Say you’ve just finished stripping the season’s ragged gillnet and have stacked the corkline and leadline in tidy figure eights above the high tide line. The coffee in your cup has grown cold. You wander down the beach to the burn barrel, where a half-dozen setnetters shuffle their boots in the gravel, shifting a bit, trying each to keep out of the sooty smoke. You recognize a few, hands on boats you’ve waved to each time you passed this summer. They make room for you.
Someone’s telling a story, how they drove hard aground in the dark on a sand bar and spent six hours missing fish and waiting for tide. It’s funny now. Someone else hands you a can of beer.
You’ve got other things to do, but one of them isn’t catching fish here at the end of the season, so you linger with this scruffy collection of fishermen: an Amishman — errant from Olson’s crew; a young woman you recognize from Emy’s; Old Tom from the Inlet and two Hispanic guys, farmworkers’ sons from the Valley; two black guys, one an Iraq war vet, you’ll learn, who share a cigarette.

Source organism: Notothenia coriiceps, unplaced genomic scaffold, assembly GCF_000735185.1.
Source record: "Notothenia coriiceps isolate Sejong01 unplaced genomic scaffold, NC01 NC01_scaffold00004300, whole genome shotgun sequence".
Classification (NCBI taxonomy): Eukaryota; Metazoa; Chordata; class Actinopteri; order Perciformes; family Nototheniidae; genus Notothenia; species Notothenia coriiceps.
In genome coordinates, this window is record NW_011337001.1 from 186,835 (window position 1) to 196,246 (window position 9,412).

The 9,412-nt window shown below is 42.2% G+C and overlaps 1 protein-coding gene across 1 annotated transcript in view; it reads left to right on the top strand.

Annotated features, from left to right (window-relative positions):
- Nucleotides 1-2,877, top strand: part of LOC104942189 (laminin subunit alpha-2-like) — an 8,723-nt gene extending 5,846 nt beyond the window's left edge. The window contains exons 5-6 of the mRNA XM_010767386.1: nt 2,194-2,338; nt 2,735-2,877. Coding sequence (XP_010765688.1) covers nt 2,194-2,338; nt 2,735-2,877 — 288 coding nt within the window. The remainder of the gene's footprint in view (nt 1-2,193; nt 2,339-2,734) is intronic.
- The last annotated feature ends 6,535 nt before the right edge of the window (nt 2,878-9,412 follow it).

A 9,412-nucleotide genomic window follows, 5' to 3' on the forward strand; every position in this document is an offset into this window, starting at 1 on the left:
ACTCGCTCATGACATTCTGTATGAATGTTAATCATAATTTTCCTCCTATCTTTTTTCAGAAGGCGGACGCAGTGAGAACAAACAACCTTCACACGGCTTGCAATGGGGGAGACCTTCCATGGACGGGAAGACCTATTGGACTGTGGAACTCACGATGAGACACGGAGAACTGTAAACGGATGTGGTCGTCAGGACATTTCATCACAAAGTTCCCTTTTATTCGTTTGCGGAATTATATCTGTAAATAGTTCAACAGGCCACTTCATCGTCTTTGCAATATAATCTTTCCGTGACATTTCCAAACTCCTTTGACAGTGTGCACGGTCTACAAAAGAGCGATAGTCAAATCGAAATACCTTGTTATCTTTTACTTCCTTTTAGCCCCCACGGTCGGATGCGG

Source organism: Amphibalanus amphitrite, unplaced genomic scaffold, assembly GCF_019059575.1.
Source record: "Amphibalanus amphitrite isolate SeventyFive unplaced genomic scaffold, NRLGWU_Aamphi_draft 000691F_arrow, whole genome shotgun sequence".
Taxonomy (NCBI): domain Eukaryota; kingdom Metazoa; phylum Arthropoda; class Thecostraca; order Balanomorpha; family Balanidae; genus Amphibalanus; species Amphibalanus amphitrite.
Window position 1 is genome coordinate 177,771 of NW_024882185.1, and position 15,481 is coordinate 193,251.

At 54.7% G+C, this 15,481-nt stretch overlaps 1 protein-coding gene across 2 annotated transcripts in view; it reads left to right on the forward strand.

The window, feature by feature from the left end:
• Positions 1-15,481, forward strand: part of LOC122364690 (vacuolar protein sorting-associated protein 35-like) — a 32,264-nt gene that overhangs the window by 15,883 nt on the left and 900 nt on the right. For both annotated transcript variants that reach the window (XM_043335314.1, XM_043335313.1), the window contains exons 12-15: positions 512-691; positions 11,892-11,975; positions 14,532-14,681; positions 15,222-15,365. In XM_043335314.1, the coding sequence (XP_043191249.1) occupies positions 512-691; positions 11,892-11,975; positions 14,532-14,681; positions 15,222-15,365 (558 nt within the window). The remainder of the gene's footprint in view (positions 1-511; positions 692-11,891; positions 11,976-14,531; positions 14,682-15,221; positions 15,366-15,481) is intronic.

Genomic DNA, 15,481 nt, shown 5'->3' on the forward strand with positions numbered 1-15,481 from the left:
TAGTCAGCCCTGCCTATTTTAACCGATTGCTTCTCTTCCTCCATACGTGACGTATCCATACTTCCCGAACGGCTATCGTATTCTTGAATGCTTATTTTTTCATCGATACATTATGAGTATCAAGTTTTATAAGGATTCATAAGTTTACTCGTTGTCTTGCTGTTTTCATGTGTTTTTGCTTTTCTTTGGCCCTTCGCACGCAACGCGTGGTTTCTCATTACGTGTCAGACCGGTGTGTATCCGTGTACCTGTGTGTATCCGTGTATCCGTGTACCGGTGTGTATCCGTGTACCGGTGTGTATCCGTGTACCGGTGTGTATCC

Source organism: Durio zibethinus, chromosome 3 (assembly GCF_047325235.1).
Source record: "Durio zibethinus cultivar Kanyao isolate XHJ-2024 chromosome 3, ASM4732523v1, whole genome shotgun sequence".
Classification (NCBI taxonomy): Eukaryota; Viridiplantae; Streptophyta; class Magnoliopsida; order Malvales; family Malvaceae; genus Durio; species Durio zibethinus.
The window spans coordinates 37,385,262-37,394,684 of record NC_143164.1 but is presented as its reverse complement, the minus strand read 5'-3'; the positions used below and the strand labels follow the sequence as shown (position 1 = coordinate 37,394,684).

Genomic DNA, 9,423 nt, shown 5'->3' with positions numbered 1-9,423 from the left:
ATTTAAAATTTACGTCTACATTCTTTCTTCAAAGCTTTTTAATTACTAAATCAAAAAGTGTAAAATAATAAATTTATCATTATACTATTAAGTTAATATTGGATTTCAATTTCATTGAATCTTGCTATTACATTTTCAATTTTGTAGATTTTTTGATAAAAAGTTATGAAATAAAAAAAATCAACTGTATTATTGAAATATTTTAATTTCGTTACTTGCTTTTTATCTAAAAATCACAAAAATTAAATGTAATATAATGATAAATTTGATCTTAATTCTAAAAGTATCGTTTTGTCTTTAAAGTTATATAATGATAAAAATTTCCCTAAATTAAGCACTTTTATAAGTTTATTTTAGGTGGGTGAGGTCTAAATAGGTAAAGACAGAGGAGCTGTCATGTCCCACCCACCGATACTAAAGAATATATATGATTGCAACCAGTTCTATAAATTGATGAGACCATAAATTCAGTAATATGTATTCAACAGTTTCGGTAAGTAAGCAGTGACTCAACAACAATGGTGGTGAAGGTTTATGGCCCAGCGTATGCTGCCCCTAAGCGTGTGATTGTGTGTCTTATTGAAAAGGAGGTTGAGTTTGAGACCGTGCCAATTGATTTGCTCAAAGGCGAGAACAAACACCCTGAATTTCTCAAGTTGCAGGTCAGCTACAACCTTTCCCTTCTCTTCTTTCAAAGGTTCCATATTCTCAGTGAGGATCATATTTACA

And you, maybe white and masters-degreed, wonder at the bonds that knit this American menagerie together around this burn barrel at stubborn dusk, this drizzly Alaskan evening.
It’s a divisive season in our country. But not here.
Nor in Astoria, Ore., each February, where scores of folks like these gather to celebrate what we have in common: our work in the commercial fishing industry.
When it started 21 years ago, the FisherPoets Gathering hosted 40 or so men and women, mostly from the Pacific Northwest, many of them found from poetry published in the Alaska Fisherman’s Journal. Over the years musicians, storytellers and poets from other commercial fishing cultures have joined us, to everyone’s delight, building creative bridges between our coastal cultures.
Point Judith, New Bedford, Tarpon Springs, the Cranberry Islands dropped in. San Francisco and Chesapeake, Morro and Tomales bays showed up. Folks who’d never seen a grouper or set foot on a lobster boat, who had only a vague idea of a blue crab, nodded, winced and laughed at stories sung, recited and told from coasts far away from theirs.
To everyone’s surprise, the public seems interested. And in February at a dozen venues along Astoria’s waterfront a couple thousand fans of commercial fishing culture will hear a hundred or so of its creative voices celebrate together the work we love, mostly.
If you’ve got a story to tell, pull up to the burn barrel. We’ll make room for you. Join us in Astoria, Feb. 22-24.